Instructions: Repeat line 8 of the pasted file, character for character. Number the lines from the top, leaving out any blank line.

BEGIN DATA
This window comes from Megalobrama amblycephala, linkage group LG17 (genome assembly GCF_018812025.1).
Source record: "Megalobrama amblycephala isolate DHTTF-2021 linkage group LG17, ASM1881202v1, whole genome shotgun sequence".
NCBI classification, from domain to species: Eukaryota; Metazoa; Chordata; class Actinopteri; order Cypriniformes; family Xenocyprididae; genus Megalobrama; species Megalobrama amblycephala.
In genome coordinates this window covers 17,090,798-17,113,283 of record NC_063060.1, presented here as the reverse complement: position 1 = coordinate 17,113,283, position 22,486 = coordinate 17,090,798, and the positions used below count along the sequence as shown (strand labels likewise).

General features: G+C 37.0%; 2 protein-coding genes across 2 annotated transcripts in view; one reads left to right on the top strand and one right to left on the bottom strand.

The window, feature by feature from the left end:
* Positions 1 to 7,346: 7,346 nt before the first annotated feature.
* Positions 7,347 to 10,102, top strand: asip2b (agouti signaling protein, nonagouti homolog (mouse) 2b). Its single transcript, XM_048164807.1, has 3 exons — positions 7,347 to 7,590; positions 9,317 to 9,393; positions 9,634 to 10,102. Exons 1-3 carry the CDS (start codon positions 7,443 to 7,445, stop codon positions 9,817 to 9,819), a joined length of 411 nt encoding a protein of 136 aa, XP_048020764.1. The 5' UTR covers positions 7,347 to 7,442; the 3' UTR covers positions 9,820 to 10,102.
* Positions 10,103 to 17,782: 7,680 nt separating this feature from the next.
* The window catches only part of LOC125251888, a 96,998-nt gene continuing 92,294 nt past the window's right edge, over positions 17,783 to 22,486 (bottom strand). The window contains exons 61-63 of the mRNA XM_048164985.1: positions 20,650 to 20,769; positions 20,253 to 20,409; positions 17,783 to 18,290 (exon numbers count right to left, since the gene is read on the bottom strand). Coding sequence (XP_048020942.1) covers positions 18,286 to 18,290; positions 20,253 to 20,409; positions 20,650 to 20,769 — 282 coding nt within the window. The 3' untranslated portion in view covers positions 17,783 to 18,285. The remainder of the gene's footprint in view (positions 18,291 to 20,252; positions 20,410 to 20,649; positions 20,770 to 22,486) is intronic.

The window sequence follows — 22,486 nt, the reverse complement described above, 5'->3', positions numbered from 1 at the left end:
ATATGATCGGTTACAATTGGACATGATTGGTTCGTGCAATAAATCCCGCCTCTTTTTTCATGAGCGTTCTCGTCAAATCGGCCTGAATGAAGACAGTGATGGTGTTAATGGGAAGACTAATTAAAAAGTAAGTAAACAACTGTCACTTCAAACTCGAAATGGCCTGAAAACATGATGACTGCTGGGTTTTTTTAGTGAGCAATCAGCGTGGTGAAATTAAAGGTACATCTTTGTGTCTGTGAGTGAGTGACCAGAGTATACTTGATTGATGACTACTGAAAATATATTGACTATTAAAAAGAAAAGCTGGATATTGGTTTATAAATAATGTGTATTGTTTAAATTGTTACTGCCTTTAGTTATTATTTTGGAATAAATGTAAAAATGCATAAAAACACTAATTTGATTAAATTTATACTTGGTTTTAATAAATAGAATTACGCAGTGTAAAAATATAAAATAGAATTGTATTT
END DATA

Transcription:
* Positions 7,347 to 10,102, top strand: asip2b (agouti signaling protein, nonagouti homolog (mouse) 2b). Its single transcript, XM_048164807.1, has 3 exons — positions 7,347 to 7,590; positions 9,317 to 9,393; positions 9,634 to 10,102. Exons 1-3 carry the CDS (start codon positions 7,443 to 7,445, stop codon positions 9,817 to 9,819), a joined length of 411 nt encoding a protein of 136 aa, XP_048020764.1. The 5' UTR covers positions 7,347 to 7,442; the 3' UTR covers positions 9,820 to 10,102.